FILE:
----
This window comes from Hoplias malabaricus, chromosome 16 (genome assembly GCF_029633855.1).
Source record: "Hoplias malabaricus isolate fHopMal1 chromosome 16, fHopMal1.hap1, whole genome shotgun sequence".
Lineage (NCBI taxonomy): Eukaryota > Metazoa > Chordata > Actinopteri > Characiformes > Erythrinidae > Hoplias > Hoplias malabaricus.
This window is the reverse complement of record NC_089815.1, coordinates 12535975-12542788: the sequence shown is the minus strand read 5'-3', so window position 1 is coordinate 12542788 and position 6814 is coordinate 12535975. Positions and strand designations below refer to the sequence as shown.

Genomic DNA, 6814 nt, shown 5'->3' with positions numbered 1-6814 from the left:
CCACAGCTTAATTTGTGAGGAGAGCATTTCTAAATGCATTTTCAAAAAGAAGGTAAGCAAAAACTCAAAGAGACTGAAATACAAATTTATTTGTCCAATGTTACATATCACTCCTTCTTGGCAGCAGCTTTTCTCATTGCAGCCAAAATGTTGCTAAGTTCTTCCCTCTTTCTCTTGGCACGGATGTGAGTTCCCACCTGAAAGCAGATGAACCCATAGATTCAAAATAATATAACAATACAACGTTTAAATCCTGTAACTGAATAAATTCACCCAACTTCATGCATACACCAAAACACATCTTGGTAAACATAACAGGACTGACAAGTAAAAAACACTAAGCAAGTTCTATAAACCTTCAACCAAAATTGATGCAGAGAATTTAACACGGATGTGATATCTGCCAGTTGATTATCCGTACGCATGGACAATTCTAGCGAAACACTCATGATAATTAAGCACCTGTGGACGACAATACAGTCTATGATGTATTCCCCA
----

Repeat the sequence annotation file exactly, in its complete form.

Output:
This window comes from Hoplias malabaricus, chromosome 16 (genome assembly GCF_029633855.1).
Source record: "Hoplias malabaricus isolate fHopMal1 chromosome 16, fHopMal1.hap1, whole genome shotgun sequence".
Lineage (NCBI taxonomy): Eukaryota > Metazoa > Chordata > Actinopteri > Characiformes > Erythrinidae > Hoplias > Hoplias malabaricus.
This window is the reverse complement of record NC_089815.1, coordinates 12535975-12542788: the sequence shown is the minus strand read 5'-3', so window position 1 is coordinate 12542788 and position 6814 is coordinate 12535975. Positions and strand designations below refer to the sequence as shown.

Genomic DNA, 6814 nt, shown 5'->3' with positions numbered 1-6814 from the left:
CCACAGCTTAATTTGTGAGGAGAGCATTTCTAAATGCATTTTCAAAAAGAAGGTAAGCAAAAACTCAAAGAGACTGAAATACAAATTTATTTGTCCAATGTTACATATCACTCCTTCTTGGCAGCAGCTTTTCTCATTGCAGCCAAAATGTTGCTAAGTTCTTCCCTCTTTCTCTTGGCACGGATGTGAGTTCCCACCTGAAAGCAGATGAACCCATAGATTCAAAATAATATAACAATACAACGTTTAAATCCTGTAACTGAATAAATTCACCCAACTTCATGCATACACCAAAACACATCTTGGTAAACATAACAGGACTGACAAGTAAAAAACACTAAGCAAGTTCTATAAACCTTCAACCAAAATTGATGCAGAGAATTTAACACGGATGTGATATCTGCCAGTTGATTATCCGTACGCATGGACAATTCTAGCGAAACACTCATGATAATTAAGCACCTGTGGACGACAATACAGTCTATGATGTATTCCCCA